Here’s What You Should Know About Unclaimed Life Insurance Benefits

what you should know about unclaimed life insurance policies

Some people daydream about that “long lost relative” who leaves them money, seemingly out of the blue. This can happen if you’re a life insurance beneficiary, but sometimes you have to go hunting for your own payout.

The odds that you have life insurance benefits waiting for you to claim are 1 in 600, according to a study by Consumer Reports. That’s better than your chance of winning $100 Powerball prize, which is one in 292 million.

Although the average unclaimed life insurance policy benefit is $2,000, they have been as high as $300,000. Either way, it might be worth it to hunt your unclaimed benefits down.

Why Policies Go Missing

Many people lose track of their life insurance policies or fail to let their beneficiaries know about a policy and where it’s kept. It could be waiting to be claimed.

Certain factors can hinder payouts including:

  • The policy is term life insurance, which might have expired and is no longer valid.
  • If the owner lapsed on payments for whole life insurance, the insurance company could have used the total cash value to cover ongoing premiums. It might still be in affect but worth less than the original value.
  • Lapsed payments on whole life insurance could lead the insurer could convert it to term coverage, which would therefore expire at some point.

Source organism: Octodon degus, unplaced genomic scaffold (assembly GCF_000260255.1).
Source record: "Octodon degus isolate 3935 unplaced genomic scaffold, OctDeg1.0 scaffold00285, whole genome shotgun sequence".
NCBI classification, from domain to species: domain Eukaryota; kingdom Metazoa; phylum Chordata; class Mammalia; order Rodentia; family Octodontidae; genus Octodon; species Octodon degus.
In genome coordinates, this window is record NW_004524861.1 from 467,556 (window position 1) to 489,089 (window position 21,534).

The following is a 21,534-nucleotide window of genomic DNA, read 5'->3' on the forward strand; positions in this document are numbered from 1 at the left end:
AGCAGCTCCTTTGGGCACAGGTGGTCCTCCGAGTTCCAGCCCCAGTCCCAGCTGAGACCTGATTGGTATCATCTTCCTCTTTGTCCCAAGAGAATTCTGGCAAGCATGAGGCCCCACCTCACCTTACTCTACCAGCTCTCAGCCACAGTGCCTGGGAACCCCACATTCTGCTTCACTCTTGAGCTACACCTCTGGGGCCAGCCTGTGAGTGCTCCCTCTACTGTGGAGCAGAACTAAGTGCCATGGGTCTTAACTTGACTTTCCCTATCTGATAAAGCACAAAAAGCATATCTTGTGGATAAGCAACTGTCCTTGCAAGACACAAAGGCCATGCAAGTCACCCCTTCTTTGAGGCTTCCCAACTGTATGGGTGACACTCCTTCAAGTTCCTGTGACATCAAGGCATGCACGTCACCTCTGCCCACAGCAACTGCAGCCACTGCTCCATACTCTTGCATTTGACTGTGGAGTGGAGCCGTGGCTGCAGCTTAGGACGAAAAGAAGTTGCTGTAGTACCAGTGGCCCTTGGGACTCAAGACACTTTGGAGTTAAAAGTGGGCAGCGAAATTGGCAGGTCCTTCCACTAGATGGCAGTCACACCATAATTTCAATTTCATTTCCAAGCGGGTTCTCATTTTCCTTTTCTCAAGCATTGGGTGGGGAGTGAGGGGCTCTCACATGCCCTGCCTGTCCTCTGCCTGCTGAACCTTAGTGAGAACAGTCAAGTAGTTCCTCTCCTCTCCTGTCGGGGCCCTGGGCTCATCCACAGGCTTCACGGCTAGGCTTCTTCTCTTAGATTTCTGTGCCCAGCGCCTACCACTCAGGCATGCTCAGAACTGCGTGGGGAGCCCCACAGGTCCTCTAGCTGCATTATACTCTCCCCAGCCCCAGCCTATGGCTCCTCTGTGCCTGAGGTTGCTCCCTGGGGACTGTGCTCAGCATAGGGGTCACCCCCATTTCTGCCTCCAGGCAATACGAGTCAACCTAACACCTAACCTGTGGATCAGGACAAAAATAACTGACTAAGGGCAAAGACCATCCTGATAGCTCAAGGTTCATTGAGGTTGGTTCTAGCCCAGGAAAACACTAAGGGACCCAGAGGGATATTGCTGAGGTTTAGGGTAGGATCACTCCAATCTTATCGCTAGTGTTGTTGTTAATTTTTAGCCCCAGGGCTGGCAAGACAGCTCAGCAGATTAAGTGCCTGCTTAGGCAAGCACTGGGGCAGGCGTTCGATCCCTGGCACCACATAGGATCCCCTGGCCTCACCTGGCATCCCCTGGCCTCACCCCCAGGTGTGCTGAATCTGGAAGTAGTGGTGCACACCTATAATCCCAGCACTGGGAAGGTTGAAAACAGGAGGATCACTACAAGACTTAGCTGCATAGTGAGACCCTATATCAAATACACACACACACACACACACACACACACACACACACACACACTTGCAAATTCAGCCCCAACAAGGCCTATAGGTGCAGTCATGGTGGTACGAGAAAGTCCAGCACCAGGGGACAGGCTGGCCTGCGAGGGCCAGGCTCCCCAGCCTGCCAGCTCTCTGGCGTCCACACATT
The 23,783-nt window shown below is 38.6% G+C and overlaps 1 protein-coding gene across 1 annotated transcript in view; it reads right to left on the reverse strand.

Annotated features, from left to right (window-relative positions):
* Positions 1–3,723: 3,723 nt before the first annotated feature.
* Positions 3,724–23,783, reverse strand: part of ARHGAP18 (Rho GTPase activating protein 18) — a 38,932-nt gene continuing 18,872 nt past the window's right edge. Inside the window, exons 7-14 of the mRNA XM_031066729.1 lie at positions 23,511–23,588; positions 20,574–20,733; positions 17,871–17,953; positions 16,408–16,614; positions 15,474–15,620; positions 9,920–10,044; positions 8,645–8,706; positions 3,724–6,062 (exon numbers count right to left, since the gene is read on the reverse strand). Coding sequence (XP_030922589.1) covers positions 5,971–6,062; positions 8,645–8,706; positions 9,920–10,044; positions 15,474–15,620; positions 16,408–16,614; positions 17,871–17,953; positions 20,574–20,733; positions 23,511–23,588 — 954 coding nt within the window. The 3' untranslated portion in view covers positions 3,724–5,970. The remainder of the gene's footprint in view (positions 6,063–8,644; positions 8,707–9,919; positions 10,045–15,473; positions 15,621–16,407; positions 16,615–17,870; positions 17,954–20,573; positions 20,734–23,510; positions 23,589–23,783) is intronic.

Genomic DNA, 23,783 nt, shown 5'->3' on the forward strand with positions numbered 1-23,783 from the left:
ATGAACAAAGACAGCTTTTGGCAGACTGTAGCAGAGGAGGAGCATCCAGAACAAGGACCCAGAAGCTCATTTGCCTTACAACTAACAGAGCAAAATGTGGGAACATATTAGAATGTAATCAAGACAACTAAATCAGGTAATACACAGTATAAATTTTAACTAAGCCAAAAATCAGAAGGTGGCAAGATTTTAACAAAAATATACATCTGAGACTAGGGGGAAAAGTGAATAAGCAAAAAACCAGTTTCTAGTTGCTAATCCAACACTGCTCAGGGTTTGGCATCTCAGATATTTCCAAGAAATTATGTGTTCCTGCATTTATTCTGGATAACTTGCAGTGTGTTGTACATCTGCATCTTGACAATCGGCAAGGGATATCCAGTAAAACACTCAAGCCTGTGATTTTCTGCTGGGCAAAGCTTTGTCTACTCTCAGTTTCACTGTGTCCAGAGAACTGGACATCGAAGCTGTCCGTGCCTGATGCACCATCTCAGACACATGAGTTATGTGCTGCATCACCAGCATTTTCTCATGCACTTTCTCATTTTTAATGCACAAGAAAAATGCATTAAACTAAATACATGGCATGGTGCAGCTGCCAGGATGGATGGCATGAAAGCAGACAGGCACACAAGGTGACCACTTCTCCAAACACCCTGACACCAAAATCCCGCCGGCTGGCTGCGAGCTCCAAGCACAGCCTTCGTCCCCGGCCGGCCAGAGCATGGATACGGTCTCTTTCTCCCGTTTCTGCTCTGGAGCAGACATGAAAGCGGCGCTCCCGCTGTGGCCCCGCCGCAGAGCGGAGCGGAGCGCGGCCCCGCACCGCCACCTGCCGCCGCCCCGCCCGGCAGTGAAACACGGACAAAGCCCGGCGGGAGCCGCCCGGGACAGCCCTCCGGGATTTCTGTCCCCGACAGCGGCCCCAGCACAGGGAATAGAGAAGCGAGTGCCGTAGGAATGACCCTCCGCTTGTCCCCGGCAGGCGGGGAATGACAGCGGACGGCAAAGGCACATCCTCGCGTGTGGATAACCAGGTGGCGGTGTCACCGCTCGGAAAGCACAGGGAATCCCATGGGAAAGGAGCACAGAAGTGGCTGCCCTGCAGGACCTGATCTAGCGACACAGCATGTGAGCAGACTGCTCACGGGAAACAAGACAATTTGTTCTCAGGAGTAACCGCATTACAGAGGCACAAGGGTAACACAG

Benefit Payouts

Beneficiaries are responsible for notifying insurance providers of the insured person’s death and for claiming the payout. Larger insurers now regularly check death records of insured people, however, after having paid settlements due to complaints that led state regulators to act. Many states are now applying new regulations that require insurers to check death records.

How to Search for a Policy

If you think you are a beneficiary on a deceased person’s life insurance policy, there are steps you can take to find the policy:

  • Look through any files for evidence of a policy, which could indicate who or what insurance company you should contact. Perhaps a search through bank statements shows payments to a company.
  • Contact the insurance company. If you don’t know the insurance provider, your state’s insurance department may be able to tell you.
  • Get in touch with the deceased person’s form employers, labor unions and professional associations the person may have been involved in. These are groups that may have provided life insurance.
  • Use a service that will help you find missing benefits. The National Association of Insurance Commissioners (NAIC) Life Insurance Policy Locator Services assists individuals in locating both life insurance policies and annuity contracts of the deceased. Some states participate in, which keeps up-to-date contact information and unclaimed property for state and provincial offices.

If you own a life insurance policy, don’t make loved ones have to go through a search to find it. Make sure your beneficiaries know about your policy and where they will find the paperwork.

If you’d like to learn more about life insurance and compare quotes from different providers, see the EInsurance  life insurance resource information and quote generator tool.